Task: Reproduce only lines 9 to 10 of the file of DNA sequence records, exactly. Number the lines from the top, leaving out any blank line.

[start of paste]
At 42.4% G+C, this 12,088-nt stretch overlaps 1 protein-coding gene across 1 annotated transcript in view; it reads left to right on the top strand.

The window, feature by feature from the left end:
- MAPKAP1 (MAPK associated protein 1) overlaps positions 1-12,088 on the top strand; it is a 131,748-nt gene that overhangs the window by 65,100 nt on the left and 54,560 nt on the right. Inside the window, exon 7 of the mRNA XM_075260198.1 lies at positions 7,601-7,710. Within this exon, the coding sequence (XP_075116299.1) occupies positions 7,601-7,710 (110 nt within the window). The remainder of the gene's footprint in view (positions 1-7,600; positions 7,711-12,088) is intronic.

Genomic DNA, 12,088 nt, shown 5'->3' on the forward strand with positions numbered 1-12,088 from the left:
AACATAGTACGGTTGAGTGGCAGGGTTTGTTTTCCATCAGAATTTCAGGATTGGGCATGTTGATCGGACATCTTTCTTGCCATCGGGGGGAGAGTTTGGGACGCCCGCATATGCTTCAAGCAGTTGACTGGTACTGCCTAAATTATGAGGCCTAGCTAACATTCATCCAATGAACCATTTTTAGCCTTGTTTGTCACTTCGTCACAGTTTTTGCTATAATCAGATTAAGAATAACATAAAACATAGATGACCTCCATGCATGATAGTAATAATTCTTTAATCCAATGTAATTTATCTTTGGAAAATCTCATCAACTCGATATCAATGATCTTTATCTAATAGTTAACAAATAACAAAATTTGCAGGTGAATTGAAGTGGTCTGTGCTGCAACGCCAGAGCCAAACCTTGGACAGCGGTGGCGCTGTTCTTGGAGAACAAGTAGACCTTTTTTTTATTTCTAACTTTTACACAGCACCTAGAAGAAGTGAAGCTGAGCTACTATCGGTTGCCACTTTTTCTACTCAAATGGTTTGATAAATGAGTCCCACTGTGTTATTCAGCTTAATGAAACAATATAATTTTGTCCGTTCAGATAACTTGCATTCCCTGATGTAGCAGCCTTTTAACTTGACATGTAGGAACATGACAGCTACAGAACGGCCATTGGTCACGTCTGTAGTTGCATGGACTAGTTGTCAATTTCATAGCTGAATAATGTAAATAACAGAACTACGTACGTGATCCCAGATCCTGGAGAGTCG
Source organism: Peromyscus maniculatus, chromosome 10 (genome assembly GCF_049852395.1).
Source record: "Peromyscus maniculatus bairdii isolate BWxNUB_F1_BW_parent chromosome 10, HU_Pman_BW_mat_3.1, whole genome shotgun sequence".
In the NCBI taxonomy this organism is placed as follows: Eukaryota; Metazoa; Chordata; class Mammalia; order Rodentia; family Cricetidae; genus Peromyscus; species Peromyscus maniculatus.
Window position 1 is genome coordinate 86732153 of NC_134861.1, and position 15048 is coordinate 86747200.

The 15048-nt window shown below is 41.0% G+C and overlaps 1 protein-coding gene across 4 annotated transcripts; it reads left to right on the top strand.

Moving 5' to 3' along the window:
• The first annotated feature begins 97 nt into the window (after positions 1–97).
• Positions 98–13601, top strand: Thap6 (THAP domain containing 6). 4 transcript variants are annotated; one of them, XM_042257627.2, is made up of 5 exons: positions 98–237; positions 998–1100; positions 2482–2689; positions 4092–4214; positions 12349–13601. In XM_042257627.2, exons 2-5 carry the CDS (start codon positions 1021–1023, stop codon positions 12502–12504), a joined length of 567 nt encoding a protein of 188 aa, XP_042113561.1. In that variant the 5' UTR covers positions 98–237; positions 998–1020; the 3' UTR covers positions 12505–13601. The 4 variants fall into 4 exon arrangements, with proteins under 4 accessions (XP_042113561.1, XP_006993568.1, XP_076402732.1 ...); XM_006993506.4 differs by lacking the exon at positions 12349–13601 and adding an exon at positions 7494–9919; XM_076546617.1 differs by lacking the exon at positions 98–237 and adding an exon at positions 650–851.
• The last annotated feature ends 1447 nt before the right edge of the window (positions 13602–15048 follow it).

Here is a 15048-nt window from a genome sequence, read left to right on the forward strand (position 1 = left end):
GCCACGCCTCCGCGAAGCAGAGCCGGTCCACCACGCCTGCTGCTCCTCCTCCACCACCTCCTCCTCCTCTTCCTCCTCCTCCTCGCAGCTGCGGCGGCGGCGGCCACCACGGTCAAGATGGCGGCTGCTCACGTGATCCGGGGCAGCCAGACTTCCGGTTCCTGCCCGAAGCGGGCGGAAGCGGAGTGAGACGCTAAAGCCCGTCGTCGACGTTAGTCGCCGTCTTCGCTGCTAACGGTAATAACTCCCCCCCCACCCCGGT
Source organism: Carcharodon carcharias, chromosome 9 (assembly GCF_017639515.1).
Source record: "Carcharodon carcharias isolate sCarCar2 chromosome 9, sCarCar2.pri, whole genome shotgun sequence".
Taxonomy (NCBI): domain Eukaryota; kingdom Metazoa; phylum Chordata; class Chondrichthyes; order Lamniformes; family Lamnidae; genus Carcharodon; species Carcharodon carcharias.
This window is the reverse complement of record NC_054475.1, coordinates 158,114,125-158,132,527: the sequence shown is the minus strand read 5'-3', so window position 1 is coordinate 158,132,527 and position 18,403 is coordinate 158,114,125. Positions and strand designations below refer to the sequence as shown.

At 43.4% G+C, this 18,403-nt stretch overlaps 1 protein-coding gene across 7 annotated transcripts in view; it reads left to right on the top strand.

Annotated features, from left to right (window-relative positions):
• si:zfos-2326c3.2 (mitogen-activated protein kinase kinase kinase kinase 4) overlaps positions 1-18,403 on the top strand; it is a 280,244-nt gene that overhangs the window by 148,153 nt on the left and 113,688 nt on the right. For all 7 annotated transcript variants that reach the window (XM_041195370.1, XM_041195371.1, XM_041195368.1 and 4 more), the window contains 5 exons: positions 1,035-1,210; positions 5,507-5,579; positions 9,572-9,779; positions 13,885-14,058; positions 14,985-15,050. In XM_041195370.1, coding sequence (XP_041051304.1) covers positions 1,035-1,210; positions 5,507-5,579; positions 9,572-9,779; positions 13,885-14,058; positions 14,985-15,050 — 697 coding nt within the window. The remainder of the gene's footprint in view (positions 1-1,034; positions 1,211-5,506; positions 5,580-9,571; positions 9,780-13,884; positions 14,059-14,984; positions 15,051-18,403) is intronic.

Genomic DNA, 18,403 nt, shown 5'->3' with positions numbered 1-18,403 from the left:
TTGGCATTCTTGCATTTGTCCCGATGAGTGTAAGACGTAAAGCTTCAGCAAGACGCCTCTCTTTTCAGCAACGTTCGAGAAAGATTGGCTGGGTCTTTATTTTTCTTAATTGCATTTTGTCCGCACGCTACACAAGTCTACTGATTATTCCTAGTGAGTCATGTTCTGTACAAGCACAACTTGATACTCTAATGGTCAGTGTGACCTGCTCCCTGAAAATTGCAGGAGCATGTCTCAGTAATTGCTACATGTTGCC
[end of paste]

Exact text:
Window position 1 is genome coordinate 86732153 of NC_134861.1, and position 15048 is coordinate 86747200.

The 15048-nt window shown below is 41.0% G+C and overlaps 1 protein-coding gene across 4 annotated transcripts; it reads left to right on the top strand.